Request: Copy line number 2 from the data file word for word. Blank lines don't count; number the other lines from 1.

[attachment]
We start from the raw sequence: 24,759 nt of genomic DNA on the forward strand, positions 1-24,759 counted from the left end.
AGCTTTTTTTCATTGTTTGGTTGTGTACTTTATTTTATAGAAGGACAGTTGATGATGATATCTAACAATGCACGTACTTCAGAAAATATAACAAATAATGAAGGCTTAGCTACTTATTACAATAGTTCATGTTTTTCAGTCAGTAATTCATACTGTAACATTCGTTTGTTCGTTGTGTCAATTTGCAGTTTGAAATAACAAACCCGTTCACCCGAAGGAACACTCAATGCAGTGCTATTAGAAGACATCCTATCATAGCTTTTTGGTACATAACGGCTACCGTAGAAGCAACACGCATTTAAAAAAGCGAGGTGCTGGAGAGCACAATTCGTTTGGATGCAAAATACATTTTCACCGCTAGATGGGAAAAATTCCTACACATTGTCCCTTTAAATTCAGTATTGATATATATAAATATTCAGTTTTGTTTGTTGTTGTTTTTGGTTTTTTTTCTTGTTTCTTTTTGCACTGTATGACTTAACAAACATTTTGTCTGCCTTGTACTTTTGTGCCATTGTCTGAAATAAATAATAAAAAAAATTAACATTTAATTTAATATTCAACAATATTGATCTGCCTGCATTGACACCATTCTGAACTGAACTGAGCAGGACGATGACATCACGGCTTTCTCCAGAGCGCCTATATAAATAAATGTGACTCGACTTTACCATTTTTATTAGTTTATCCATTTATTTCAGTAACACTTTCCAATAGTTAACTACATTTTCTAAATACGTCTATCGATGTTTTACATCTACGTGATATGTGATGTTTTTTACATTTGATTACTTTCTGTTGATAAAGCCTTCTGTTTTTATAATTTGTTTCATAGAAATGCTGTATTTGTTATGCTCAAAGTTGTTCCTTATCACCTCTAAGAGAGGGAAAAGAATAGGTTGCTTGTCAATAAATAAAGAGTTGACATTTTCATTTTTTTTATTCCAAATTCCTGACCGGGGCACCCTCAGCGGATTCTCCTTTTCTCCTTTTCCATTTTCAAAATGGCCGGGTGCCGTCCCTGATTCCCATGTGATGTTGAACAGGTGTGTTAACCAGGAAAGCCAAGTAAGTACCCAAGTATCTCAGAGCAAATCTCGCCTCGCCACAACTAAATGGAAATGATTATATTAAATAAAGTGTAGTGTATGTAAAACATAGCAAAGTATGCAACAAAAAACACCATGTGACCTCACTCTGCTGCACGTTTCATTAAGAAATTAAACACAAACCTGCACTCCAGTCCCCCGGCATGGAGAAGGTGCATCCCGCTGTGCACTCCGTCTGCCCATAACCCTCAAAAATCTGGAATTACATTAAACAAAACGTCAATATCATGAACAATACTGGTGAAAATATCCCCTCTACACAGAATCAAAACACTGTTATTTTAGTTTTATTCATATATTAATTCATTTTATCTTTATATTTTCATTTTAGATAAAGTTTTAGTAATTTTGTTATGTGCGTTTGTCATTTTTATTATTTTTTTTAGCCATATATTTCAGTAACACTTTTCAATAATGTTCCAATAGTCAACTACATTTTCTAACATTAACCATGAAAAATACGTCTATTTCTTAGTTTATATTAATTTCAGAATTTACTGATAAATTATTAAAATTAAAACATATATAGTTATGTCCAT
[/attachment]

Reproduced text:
AGCTTTTTTTCATTGTTTGGTTGTGTACTTTATTTTATAGAAGGACAGTTGATGATGATATCTAACAATGCACGTACTTCAGAAAATATAACAAATAATGAAGGCTTAGCTACTTATTACAATAGTTCATGTTTTTCAGTCAGTAATTCATACTGTAACATTCGTTTGTTCGTTGTGTCAATTTGCAGTTTGAAATAACAAACCCGTTCACCCGAAGGAACACTCAATGCAGTGCTATTAGAAGACATCCTATCATAGCTTTTTGGTACATAACGGCTACCGTAGAAGCAACACGCATTTAAAAAAGCGAGGTGCTGGAGAGCACAATTCGTTTGGATGCAAAATACATTTTCACCGCTAGATGGGAAAAATTCCTACACATTGTCCCTTTAAATTCAGTATTGATATATATAAATATTCAGTTTTGTTTGTTGTTGTTTTTGGTTTTTTTTCTTGTTTCTTTTTGCACTGTATGACTTAACAAACATTTTGTCTGCCTTGTACTTTTGTGCCATTGTCTGAAATAAATAATAAAAAAAATTAACATTTAATTTAATATTCAACAATATTGATCTGCCTGCATTGACACCATTCTGAACTGAACTGAGCAGGACGATGACATCACGGCTTTCTCCAGAGCGCCTATATAAATAAATGTGACTCGACTTTACCATTTTTATTAGTTTATCCATTTATTTCAGTAACACTTTCCAATAGTTAACTACATTTTCTAAATACGTCTATCGATGTTTTACATCTACGTGATATGTGATGTTTTTTACATTTGATTACTTTCTGTTGATAAAGCCTTCTGTTTTTATAATTTGTTTCATAGAAATGCTGTATTTGTTATGCTCAAAGTTGTTCCTTATCACCTCTAAGAGAGGGAAAAGAATAGGTTGCTTGTCAATAAATAAAGAGTTGACATTTTCATTTTTTTTATTCCAAATTCCTGACCGGGGCACCCTCAGCGGATTCTCCTTTTCTCCTTTTCCATTTTCAAAATGGCCGGGTGCCGTCCCTGATTCCCATGTGATGTTGAACAGGTGTGTTAACCAGGAAAGCCAAGTAAGTACCCAAGTATCTCAGAGCAAATCTCGCCTCGCCACAACTAAATGGAAATGATTATATTAAATAAAGTGTAGTGTATGTAAAACATAGCAAAGTATGCAACAAAAAACACCATGTGACCTCACTCTGCTGCACGTTTCATTAAGAAATTAAACACAAACCTGCACTCCAGTCCCCCGGCATGGAGAAGGTGCATCCCGCTGTGCACTCCGTCTGCCCATAACCCTCAAAAATCTGGAATTACATTAAACAAAACGTCAATATCATGAACAATACTGGTGAAAATATCCCCTCTACACAGAATCAAAACACTGTTATTTTAGTTTTATTCATATATTAATTCATTTTATCTTTATATTTTCATTTTAGATAAAGTTTTAGTAATTTTGTTATGTGCGTTTGTCATTTTTATTATTTTTTTTAGCCATATATTTCAGTAACACTTTTCAATAATGTTCCAATAGTCAACTACATTTTCTAACATTAACCATGAAAAATACGTCTATTTCTTAGTTTATATTAATTTCAGAATTTACTGATAAATTATTAAAATTAAAACATATATAGTTATGTCCAT